The Baltimore County homicide unit investigated the shooting and turned its findings over to State's Attorney Scott Shellenberger. On December 16, three weeks after the shooting, Deputy State's Attorney Robin Coffin issued a ruling that the "shooting of Eric Sopp was tragic, but justified under these circumstances." She said that Sopp's "erratic behavior, his charge out of the car and knowing that the suspect was suicidal placed Officer Page in a highly dangerous situation."
Shellenberger declined to comment about the video Friday. He said his office moved quickly on its ruling because "we take these cases very seriously. We think that the police officer, the unfortunate family of the victim and the public have a right to a quick response of our legal analysis." Most prosecutors' rulings on police shootings take much longer. The November 2017 slaying of unarmed motorist Bijan Ghaisar by two U.S. Park Police officers in Virginia was not ruled on by federal authorities for two years.
Page, a 21-year veteran, was authorized to return to duty the day after the ruling, December 17, Warehime said. He is assigned to the Cockeysville precinct and had no prior shooting incidents, the police said. The police did not announce in December that the shooting was ruled justifiable because that is not their normal practice, Warehime said. She said the video was released Thursday in response to media requests for it, and because the department had just issued its policy on releasing body-camera video, which is within 30 days of an incident.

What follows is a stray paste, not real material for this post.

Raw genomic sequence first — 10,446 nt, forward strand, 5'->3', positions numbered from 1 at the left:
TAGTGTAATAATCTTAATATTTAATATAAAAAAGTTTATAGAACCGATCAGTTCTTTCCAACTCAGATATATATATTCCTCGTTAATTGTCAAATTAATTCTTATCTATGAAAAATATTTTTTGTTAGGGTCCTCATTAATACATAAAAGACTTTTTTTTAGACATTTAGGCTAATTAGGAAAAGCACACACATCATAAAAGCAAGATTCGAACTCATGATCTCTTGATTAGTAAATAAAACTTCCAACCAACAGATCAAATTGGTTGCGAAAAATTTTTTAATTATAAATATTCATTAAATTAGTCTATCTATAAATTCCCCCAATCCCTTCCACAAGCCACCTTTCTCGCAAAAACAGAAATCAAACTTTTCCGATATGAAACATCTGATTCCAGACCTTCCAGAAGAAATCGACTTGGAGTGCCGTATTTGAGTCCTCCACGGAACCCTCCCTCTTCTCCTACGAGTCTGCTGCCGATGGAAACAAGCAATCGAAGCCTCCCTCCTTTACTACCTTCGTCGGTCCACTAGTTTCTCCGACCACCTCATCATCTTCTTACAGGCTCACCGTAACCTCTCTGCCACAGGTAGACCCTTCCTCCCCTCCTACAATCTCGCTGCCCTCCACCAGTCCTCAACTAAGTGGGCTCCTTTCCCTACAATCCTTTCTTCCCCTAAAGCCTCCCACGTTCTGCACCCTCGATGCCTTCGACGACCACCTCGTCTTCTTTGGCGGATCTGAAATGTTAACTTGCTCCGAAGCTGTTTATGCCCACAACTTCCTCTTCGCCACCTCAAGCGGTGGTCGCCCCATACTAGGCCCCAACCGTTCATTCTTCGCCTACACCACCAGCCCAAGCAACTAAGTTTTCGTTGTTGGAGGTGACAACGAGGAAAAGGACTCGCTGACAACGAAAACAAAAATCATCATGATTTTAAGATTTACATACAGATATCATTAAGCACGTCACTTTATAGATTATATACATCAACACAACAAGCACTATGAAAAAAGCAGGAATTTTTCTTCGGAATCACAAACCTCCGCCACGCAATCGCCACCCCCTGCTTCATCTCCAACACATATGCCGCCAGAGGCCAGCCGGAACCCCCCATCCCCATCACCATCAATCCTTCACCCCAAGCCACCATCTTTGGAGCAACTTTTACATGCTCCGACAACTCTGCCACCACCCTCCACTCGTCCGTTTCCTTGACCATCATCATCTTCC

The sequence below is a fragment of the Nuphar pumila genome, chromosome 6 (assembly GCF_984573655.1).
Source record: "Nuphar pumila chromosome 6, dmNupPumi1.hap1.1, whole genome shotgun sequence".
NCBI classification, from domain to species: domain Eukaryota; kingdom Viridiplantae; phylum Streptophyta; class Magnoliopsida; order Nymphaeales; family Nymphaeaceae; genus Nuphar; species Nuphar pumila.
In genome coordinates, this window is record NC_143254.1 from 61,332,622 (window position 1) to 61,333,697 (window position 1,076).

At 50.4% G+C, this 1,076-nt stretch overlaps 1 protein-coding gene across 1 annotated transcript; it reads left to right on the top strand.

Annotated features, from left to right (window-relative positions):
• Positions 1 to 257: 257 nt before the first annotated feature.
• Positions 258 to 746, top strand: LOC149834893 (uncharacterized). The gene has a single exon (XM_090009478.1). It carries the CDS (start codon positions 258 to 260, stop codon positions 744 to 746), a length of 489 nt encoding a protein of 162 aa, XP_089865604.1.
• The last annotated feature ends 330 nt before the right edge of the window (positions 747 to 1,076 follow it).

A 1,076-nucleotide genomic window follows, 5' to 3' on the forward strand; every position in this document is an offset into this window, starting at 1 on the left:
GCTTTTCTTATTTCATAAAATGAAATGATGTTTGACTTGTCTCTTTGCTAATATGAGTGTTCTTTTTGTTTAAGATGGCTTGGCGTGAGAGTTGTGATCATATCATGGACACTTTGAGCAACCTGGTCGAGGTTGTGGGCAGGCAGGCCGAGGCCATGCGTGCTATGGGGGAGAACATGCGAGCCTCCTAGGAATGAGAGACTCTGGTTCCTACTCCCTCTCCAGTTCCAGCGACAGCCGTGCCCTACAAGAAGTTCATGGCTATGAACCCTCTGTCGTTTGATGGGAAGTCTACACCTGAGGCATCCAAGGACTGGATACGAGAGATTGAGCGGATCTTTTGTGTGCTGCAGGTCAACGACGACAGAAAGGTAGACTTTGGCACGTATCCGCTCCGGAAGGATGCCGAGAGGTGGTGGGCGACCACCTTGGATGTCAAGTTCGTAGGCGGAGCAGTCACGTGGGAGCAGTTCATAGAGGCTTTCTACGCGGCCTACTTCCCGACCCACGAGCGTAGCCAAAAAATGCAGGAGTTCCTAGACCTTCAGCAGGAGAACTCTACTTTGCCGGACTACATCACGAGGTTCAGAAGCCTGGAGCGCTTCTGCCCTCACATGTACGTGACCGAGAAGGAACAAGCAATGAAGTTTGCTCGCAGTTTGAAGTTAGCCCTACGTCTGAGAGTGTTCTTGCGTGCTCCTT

Baltimore County police did not begin their internal investigation until after the prosecutor made a decision on whether to file charges. Warehime said that investigation is continuing.